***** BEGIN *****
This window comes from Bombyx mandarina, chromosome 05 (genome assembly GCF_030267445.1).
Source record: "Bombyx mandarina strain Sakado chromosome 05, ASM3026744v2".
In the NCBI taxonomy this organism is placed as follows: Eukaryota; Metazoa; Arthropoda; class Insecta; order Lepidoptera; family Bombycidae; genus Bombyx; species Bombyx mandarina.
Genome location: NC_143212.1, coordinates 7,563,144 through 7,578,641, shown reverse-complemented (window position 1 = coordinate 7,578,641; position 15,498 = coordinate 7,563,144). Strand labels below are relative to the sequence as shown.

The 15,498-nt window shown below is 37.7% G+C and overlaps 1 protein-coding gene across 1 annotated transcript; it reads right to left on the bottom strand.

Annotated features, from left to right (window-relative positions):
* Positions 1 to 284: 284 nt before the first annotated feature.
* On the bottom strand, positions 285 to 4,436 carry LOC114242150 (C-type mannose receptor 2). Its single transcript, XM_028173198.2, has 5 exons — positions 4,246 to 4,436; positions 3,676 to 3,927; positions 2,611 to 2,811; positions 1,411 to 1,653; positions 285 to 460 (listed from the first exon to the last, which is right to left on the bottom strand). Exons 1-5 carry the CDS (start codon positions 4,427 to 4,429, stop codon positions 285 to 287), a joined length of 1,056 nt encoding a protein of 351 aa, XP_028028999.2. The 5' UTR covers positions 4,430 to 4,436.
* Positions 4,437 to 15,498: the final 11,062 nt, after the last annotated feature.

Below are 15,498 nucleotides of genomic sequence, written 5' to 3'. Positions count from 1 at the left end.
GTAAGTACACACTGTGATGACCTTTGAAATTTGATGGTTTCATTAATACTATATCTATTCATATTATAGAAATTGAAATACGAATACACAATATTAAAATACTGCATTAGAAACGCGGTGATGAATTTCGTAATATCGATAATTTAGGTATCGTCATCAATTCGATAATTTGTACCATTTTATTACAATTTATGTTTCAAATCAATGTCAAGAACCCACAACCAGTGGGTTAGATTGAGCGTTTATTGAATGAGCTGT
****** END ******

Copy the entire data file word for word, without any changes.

This window comes from Bombyx mandarina, chromosome 05 (genome assembly GCF_030267445.1).
Source record: "Bombyx mandarina strain Sakado chromosome 05, ASM3026744v2".
In the NCBI taxonomy this organism is placed as follows: Eukaryota; Metazoa; Arthropoda; class Insecta; order Lepidoptera; family Bombycidae; genus Bombyx; species Bombyx mandarina.
Genome location: NC_143212.1, coordinates 7,563,144 through 7,578,641, shown reverse-complemented (window position 1 = coordinate 7,578,641; position 15,498 = coordinate 7,563,144). Strand labels below are relative to the sequence as shown.

The 15,498-nt window shown below is 37.7% G+C and overlaps 1 protein-coding gene across 1 annotated transcript; it reads right to left on the bottom strand.

Annotated features, from left to right (window-relative positions):
* Positions 1 to 284: 284 nt before the first annotated feature.
* On the bottom strand, positions 285 to 4,436 carry LOC114242150 (C-type mannose receptor 2). Its single transcript, XM_028173198.2, has 5 exons — positions 4,246 to 4,436; positions 3,676 to 3,927; positions 2,611 to 2,811; positions 1,411 to 1,653; positions 285 to 460 (listed from the first exon to the last, which is right to left on the bottom strand). Exons 1-5 carry the CDS (start codon positions 4,427 to 4,429, stop codon positions 285 to 287), a joined length of 1,056 nt encoding a protein of 351 aa, XP_028028999.2. The 5' UTR covers positions 4,430 to 4,436.
* Positions 4,437 to 15,498: the final 11,062 nt, after the last annotated feature.

Below are 15,498 nucleotides of genomic sequence, written 5' to 3'. Positions count from 1 at the left end.
GTAAGTACACACTGTGATGACCTTTGAAATTTGATGGTTTCATTAATACTATATCTATTCATATTATAGAAATTGAAATACGAATACACAATATTAAAATACTGCATTAGAAACGCGGTGATGAATTTCGTAATATCGATAATTTAGGTATCGTCATCAATTCGATAATTTGTACCATTTTATTACAATTTATGTTTCAAATCAATGTCAAGAACCCACAACCAGTGGGTTAGATTGAGCGTTTATTGAATGAGCTGT